This week sees the launch onto the market of one of the most appealing manor houses of the north Cotswolds, the imposing, Grade II-listed Stanton Court, which dominates the idyllic village of Stanton, four miles from Broadway on the Gloucestershire-Worcestershire border.
For sale for the first time in 30 years -through Savills (020-7409 8885) at a guide price of £11 million-the beautifully renovated stone manor stands in 62 acres of spectacular gardens, grounds and private woodland and revels in breathtaking westerly views over its own cricket field towards Bredon Hill, the Malverns and the Black Mountains of Wales.
Built in the Elizabethan style in the early 1600s and extended in 1774, the romantic complex of golden-stone buildings was rescued from oblivion in the early 1900s by the Lancashire-born architect Philip Sidney Stott (later made a Baronet), a prolific designer of cotton mills. In 1906, he bought and restored the neglected manor house plus much of the village and protected both until his death in 1937.
Poignantly, the village war memorial built into the boundary wall of Stanton Court commemorates the death of his son, 2nd Lt Philip Nicholson Stott, in March 1915, at the age of 18. Shortly after Stott’s arrival in the north Cotswolds, an article in Country Life (November 25, 1911) observed: ‘At Stanton, Nature and man combined to create a rural Elysium and that Elysium has entirely escaped modern vandalism. It is true that there has been much renovation at several points in the village, and most especially at the Court itself. But this has been done with very considerable knowledge and respect of Cotswold traditions.’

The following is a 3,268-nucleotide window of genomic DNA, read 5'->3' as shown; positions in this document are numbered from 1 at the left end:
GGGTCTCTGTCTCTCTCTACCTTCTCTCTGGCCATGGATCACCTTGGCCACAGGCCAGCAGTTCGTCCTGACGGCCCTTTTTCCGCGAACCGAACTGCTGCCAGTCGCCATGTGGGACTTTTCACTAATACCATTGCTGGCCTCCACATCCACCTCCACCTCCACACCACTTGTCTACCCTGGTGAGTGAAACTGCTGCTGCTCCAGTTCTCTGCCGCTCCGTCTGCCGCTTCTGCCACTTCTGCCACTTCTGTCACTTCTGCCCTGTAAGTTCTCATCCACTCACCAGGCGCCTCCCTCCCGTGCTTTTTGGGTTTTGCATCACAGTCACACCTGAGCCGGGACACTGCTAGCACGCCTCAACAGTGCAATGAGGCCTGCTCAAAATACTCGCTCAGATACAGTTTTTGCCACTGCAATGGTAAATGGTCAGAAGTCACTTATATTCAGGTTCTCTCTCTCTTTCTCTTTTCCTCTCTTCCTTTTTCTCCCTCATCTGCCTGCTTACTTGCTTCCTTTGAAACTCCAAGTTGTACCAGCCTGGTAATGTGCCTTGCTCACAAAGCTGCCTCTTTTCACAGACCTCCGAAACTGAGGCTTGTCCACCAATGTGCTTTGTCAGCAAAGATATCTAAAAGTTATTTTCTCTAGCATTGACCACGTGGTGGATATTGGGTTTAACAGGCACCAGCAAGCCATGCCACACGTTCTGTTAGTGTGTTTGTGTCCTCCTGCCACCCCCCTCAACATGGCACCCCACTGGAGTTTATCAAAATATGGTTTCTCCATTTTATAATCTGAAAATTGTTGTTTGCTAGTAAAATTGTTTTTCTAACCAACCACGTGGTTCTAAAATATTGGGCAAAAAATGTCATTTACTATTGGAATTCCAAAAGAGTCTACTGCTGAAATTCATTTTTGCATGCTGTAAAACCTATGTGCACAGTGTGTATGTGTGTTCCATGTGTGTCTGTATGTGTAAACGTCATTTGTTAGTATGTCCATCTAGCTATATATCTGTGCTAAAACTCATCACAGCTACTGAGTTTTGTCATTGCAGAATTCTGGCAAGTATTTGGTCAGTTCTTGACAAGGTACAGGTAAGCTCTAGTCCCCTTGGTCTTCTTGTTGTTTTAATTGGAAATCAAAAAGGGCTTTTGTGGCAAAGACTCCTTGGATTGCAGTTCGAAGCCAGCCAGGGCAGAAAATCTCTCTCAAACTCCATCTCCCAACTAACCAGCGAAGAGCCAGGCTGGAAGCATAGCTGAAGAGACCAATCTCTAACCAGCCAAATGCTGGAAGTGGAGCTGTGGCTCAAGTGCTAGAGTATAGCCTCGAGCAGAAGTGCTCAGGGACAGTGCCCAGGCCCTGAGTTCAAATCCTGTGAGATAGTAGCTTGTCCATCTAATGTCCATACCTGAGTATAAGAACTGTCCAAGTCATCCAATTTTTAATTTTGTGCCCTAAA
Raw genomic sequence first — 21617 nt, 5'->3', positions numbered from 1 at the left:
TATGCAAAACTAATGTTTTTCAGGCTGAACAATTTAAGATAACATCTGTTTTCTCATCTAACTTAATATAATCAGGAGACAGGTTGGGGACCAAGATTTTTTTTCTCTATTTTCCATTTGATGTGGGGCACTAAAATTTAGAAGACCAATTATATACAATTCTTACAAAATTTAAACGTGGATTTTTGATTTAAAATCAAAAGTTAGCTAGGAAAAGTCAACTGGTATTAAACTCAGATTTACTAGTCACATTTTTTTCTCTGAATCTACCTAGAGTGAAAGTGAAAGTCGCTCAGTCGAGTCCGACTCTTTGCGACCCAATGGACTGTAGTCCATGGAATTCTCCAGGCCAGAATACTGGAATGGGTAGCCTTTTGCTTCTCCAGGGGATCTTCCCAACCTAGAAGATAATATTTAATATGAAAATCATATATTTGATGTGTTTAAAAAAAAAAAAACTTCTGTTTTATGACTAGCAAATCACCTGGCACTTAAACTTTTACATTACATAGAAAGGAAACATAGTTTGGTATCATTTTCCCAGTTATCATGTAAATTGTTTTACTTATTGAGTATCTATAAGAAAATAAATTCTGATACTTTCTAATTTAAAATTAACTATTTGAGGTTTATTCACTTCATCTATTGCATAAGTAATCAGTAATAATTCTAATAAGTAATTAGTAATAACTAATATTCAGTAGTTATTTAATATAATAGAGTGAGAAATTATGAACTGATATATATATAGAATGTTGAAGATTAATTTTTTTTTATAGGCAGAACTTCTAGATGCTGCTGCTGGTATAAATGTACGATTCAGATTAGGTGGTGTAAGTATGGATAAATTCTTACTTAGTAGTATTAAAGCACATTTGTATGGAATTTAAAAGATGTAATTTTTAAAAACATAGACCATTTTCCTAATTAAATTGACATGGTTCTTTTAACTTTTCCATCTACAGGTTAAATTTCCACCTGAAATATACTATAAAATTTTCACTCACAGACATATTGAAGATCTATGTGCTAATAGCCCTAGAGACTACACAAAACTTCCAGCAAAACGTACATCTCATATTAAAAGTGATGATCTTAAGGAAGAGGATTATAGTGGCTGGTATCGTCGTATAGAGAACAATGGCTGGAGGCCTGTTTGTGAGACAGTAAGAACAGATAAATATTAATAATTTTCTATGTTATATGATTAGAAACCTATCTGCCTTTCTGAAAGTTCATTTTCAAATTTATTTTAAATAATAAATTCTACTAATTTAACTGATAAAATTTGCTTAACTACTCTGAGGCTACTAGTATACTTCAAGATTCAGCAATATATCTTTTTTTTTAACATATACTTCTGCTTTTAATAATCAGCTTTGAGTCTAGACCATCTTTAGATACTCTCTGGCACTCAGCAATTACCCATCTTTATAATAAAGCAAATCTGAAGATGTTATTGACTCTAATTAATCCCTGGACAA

The manor of Stanton was owned by nearby Winchcombe Abbey until the Dissolution, after which Henry VIII assigned it to his sixth queen, Katharine Parr. Twenty years later, it was sold to the Dolman family, who carved it up and sold it off to at least five different owners, several of whom built Elizabethan and Jacobean houses in and around the village.
Several generations of the Jackson family lived at Stanton, before their lands passed by sale or marriage to the Izods of Toddington, who built the original U-shaped Stanton Court in the early and later 17th century. That property eventually passed to their kinsmen, the Wynniatts of Dymock, who altered and extended the house in the Georgian style in the late 18th century. Stanton Court remained with the Wynniatts until the early 20th century, when Stott reassembled the estate to more or less the way it was in the Dolmans’ day.
During their 30-year tenure, the present owners of Stanton Court have combined French flair and English traditional know-how to comprehensively redesign the almost 15,000sq ft house, adding, among other elements, a splendid garden room and a pool suite.
Within the past four years, the roof has been completely overhauled and insulated, chimney stacks rebuilt, downpipes concealed internally and the entire property re-plumbed and rewired. The accommodation includes four fine reception rooms, the 17th-century Grand Hall and the Georgian double drawing room being especially noteworthy. Then, there is a study, main and secondary kitchens, a billiard room, a cinema, a playroom, an exquisite master suite, eight further bedrooms with en-suite bathrooms, a studio apartment and a separate staff annexe.
Stanton Court’s spectacular gardens, designed to create grand displays in spring and autumn, have been brilliantly revamped by Chelsea gold medal winner Rupert Golby, who honed his feel for traditional Cotswold gardens with the late Rosemary Verey at Barnsley House.